Counting in Hexadecimal

by kirupa   |   28 November 2009

In college, one of the classes I took was called Computation Structures. In that class, you learn how applications work, how memory is handled, what instructions a processor needs to do something, what pipelining does behind the scenes, etc. You even write code (and lots of it!) in languages that resemble assembly and machine code. I took this class years ago, so most of it is fuzzy at this point (most of it was fuzzy when I took the class also!), but the one thing I still remember is how to count in hexadecimal.

Knowing how to count in hex (what the cool kids call hexadecimal) is not as important for many types of code you may end up writing today. Chances are, you may never consciously have to write it in any of your projects. At most, you will have to copy and paste some hex values that define a color. Despite its seeming rarity in your world, there is some value to learning how all of this works.

Let's Look at Normal Numbers

So, the best way I can explain how to count in hex is by looking at how we count normal numbers - numbers which are categorized as base-10. In base-10, we have our 10 numbers: 0, 1, 2, 3, 4, 5, 6, 7, 8, 9. To represent a number like 314, you do the following:

Notice that you subdivide your number by digits. The 1’s digit is actually 10^0, the 10’s digit is actually 10^1, and so on. So a number like 314 is actually the sum of:

It is the above process that you use to represent all of the numbers you see every day in the real world. Much of what goes on inside your computer, though, is represented in powers of 2. The most common ones are binary and hexadecimal which are base-2 and base-16 respectively.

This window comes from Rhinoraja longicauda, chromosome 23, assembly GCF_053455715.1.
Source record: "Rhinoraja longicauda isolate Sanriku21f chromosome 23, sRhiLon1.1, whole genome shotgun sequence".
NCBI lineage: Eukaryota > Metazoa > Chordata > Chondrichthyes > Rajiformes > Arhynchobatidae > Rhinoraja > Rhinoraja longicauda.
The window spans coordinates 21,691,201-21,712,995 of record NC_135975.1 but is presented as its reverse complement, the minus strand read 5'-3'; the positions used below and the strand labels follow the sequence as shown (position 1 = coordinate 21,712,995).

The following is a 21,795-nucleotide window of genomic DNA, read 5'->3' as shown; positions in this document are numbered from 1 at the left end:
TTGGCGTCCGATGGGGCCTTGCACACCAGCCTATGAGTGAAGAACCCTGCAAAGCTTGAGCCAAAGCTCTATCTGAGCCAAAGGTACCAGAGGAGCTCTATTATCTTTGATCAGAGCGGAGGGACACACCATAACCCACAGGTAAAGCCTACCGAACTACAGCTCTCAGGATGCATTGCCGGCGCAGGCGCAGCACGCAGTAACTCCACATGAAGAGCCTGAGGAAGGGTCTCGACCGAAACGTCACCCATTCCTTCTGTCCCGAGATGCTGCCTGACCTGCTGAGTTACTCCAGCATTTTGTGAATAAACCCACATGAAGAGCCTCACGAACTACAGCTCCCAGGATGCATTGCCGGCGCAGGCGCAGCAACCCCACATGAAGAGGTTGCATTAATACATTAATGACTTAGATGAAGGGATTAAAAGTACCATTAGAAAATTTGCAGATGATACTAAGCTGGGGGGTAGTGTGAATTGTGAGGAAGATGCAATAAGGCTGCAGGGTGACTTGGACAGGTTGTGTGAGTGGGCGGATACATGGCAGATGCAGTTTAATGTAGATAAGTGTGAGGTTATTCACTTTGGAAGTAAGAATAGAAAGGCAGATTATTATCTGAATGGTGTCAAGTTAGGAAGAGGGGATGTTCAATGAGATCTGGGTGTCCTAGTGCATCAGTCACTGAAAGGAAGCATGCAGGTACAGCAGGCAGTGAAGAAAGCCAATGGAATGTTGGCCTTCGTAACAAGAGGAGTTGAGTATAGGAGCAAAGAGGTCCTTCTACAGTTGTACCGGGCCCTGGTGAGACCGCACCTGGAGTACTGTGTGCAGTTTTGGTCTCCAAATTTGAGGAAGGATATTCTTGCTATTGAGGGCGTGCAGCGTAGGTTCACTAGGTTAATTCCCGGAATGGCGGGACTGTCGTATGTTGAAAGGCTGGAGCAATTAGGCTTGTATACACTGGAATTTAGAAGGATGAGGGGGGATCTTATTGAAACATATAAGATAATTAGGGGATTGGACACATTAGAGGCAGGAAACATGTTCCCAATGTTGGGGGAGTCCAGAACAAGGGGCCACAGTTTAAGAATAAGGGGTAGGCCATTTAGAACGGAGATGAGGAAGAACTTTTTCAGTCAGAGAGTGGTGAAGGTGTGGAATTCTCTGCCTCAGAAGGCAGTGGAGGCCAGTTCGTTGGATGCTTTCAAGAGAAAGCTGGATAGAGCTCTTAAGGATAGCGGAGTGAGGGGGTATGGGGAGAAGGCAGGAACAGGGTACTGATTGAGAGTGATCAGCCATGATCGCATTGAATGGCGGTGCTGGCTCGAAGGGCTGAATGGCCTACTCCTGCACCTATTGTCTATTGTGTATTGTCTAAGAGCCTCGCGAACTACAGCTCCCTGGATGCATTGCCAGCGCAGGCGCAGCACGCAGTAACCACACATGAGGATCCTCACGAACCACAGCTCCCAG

The above table approach is great for taking an existing number and breaking it down by 10’s. For non-base 10 pairs, unless you are really good at subdividing by whatever base you are in, it is very difficult to use the above method and go from a decimal number to something like a hexadecimal/base-16 number. After all, where do you draw the cut-off line for something like 314 when dealing with powers of 16? Let’s revisit our base-10 numbers and try a different approach.

Let’s do a division based method instead where you keep dividing your number by your base, in this case 10, until you get an answer of zero. It is the remainders that are helpful as you will see:


Now, you just put your numbers back together in backwards order: 3.1.4 or 314. This approach scales well across all bases (which are belong to us), so I will use this method for explaining how to convert normal numbers into hexadecimal values.

When it comes to hex, your numbering is a little odd. You start off as usual by counting up from 0, 1, 2, 3, 4, 5, 6, 7, 8, and 9. Once you get to 10, though, you switch to letters. 10 would be A, 11 would be B, 12 is C, 13 is D, 14, is E, and 15 is F. So your numbering goes from 0-9 and A-F to represent 0 through 15 in our decimal world.

It does get easier from there though! Let’s look at how to convert the decimal number 314 to hex using the division method:

The main thing to notice is that I am dividing by my base number, which in this case is 16. So, like before, reading our numbers backwards, we get 1.3.10 or 13A because decimal 10 is A in hex numbering. If you want to go from hex to decimal, just remember that you are in base-16 and use the earlier table approach:

You can now sum up the individual values:

That's all there is to counting in hex.


Hopefully this gives you a good understanding of how to think about representing decimal and hexadecimal numbers. I tried to make the explanation abstract enough where you can figure out what the values would be for a number of any base! Word on the street is that famous programmer Charles Simonyi prefers base -2 when interviewing candidates.

If you have a question about this or any other topic, the easiest thing is to drop by our forums where a bunch of the friendliest people you'll ever run into will be happy to help you out!


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